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Mondays are about Reading: Robert Olen Butler

Like I said in this blog’s 3rd anniversary post, Amlokiblogs will now follow a schedule, and as per schedule, Mondays are about Reading.

As I’m perpetually throat-deep in some book/s or the other, I thought it might be an idea talking about the stuff I read on my blog.

For the sheer beauty of prose, full marks to Robert Olen Butler in “They Whisper”, my current read.

I am at page 103 of 328, and though I haven’t fund much of a story yet, I haven’t found anything to complain about either. The writing is so rich, emotive: a precise, tasteful erotica with sentences like– “Did she know her bones were beautiful to me?”–scattered in between quite graphically described encounters. Butler takes erotica where it originates, in the play-field of the human mind. My previous experience of erotica was with Anais Nin, probably a decade ago, and Butler reminds me of her in parts.

The book is mostly in the voice of Ira, (or the voices of women as he hears them), a man who loves women, and who sees beauty in a woman not only as a whole but in each unlikely part, for instance, falling in love with the owner of a voice, a woman who reads Vietnamese in recorded lessons, a woman he never meets at all.

Some of Butler’s sentences are a paragraph long: “since I can’t win your past or even, to be honest, any certain future, since I can’t carry you off to a place where there is no memory, can you at least tell me I was all-alone-nobody-ever-like-me special in some way, no matter how small?”–but they capture a man’s voice so well, and make him so interesting that you’re a willing listener to his anecdotes, uncaring of whether his story sticks together as a whole.

This is a book to be savored in bits. I’m not wholly sure I will finish it at a go, because there is simply too much to be taken in. I am also afraid that the book might turn out to be repetitive and cloying. I hope not.

But for the moment, I’m enjoying Butler’s technique of being in the moment, of describing each sensory detail to the extreme, like he does here, in the voice of Ira’s wife, Fiona, (who has been abused as a child by her father, and has finally returned to church after turning away from it for the longest time):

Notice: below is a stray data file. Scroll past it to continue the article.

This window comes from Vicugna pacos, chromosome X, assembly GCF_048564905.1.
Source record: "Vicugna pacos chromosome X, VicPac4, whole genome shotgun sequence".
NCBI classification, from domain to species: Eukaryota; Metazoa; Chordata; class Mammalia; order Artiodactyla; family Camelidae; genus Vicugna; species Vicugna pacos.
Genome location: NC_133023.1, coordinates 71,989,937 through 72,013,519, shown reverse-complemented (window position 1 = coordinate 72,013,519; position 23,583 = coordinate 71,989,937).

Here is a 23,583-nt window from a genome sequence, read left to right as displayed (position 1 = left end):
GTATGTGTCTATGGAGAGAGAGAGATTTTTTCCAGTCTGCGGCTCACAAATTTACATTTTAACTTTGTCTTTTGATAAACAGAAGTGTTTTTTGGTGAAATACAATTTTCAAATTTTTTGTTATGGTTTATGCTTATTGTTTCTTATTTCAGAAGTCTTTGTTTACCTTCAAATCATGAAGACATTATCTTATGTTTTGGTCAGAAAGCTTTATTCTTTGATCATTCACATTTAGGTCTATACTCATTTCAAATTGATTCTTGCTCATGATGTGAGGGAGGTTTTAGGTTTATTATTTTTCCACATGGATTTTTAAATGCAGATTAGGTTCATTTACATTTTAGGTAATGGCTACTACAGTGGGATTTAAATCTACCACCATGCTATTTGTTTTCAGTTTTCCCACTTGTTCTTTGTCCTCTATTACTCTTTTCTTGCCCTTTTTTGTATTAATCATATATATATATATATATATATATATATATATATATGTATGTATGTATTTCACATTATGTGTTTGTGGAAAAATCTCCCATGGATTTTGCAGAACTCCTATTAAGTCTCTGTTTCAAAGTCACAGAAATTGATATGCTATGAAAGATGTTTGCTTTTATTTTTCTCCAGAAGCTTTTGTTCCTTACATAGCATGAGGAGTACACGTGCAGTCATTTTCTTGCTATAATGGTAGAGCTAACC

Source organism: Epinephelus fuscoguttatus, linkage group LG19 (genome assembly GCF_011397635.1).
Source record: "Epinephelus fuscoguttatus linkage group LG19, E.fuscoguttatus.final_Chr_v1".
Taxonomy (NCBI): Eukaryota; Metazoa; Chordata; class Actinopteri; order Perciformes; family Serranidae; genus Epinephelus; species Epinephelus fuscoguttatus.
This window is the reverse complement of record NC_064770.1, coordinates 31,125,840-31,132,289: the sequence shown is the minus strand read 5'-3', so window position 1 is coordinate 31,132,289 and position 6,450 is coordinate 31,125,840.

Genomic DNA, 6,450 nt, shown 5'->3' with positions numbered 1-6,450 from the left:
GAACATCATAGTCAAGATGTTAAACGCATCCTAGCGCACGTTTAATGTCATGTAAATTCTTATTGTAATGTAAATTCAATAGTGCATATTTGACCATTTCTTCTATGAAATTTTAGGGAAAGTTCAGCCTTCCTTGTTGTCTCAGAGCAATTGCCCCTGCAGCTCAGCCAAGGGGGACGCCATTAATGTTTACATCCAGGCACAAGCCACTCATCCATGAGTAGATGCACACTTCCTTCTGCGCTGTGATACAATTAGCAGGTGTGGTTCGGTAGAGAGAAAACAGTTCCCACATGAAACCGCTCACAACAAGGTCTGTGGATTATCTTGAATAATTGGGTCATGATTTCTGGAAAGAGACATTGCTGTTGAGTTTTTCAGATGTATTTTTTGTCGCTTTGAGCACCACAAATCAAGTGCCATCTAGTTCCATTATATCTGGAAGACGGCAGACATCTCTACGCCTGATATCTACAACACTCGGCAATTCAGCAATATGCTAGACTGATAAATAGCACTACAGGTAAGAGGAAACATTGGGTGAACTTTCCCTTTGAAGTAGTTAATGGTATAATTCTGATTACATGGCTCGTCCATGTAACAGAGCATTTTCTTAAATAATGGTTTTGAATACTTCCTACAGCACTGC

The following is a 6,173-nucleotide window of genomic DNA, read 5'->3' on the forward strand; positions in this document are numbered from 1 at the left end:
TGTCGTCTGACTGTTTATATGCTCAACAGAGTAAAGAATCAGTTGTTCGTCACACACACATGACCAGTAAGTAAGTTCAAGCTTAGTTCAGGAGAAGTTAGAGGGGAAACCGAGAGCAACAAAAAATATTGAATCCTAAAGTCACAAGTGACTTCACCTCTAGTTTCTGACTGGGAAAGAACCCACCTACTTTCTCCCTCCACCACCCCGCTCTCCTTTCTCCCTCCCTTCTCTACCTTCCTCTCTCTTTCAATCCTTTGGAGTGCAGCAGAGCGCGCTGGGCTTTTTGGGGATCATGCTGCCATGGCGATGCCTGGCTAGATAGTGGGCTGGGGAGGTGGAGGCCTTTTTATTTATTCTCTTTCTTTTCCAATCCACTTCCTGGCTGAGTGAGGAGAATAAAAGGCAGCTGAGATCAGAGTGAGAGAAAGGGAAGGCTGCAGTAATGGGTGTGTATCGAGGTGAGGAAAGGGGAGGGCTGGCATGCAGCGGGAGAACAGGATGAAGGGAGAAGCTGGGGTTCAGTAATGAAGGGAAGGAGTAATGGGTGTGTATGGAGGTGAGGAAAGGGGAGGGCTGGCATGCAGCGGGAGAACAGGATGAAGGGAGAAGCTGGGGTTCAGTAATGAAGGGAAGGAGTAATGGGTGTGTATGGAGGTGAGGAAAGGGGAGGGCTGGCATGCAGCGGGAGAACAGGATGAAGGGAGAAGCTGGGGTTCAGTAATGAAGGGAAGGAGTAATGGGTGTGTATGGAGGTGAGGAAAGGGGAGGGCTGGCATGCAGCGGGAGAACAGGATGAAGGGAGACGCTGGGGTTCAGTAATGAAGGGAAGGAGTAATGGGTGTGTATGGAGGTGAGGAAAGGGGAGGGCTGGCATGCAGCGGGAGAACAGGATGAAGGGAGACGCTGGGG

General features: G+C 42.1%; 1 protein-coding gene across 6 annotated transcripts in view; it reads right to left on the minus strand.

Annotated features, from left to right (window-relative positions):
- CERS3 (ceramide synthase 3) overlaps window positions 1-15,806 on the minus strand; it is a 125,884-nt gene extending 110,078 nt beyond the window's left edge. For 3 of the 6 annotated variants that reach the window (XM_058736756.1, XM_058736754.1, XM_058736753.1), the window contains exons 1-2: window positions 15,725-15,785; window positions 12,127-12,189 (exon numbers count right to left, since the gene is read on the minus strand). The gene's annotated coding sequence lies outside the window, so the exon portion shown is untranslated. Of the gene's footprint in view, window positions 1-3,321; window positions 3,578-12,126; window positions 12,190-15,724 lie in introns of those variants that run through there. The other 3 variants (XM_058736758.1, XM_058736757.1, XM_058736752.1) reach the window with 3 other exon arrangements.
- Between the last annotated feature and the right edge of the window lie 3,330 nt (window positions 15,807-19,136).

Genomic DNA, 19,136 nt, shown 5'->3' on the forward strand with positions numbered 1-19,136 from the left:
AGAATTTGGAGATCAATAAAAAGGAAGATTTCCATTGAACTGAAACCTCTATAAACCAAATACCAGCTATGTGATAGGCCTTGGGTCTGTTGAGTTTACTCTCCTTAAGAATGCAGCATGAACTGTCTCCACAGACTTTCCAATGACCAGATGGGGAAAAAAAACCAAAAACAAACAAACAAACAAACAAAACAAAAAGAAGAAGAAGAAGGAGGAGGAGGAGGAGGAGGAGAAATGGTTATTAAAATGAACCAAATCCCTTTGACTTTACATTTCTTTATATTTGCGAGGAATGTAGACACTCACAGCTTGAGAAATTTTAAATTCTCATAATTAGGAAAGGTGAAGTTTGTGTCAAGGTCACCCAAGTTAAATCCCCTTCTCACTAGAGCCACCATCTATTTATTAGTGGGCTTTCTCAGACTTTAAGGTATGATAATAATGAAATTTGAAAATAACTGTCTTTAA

“But I catch myself beginning to stare and my eyes drop once more to the priest’s hand rising from the ciborium and now the host is visible to me, as white as my skin, and I square around and lower my eyes and soon the priest is before me and he smells of Old Spice, I lift my face and look at my nose bulbous in the gold mirror of the ciborium and I am ugly there and I am sure the priest can see how ugly I am but still he says ‘The body of Christ’ and I whisper ‘Amen’ and I open my mouth and I bring my tongue forward: softly, softly, the air is cool on my tongue and I feel naked and I curl the tip of my tongue very slightly and his hand comes forward and the host touches me, and it is very light on my tongue and I can feel my blood speed up, pounding in my head so hard I am afraid I will faint, but I close my eyes and concentrate on the body of Christ in my mouth and it is as light as a soul and I close my mouth and hold Him inside me.”

What book is at your reading desk right now? Would you like to post a line you like from it in the comments? Why do you like that line?

Damyanti Biswas

Damyanti Biswas is the author of You Beneath Your Skin and numerous short stories that have been published in magazines and anthologies in the US, the UK, and Asia. She has been shortlisted for Best Small Fictions and Bath Novel Awards and is co-editor of the Forge Literary Magazine. Her literary crime thriller series, the Blue Mumbai, is represented by Lucienne Diver from The Knight Agency. Both The Blue Bar and The Blue Monsoon were published in 2023.

I appreciate comments, and I always visit back. If you're having trouble commenting, let me know via the contact form, or tweet me up @damyantig !

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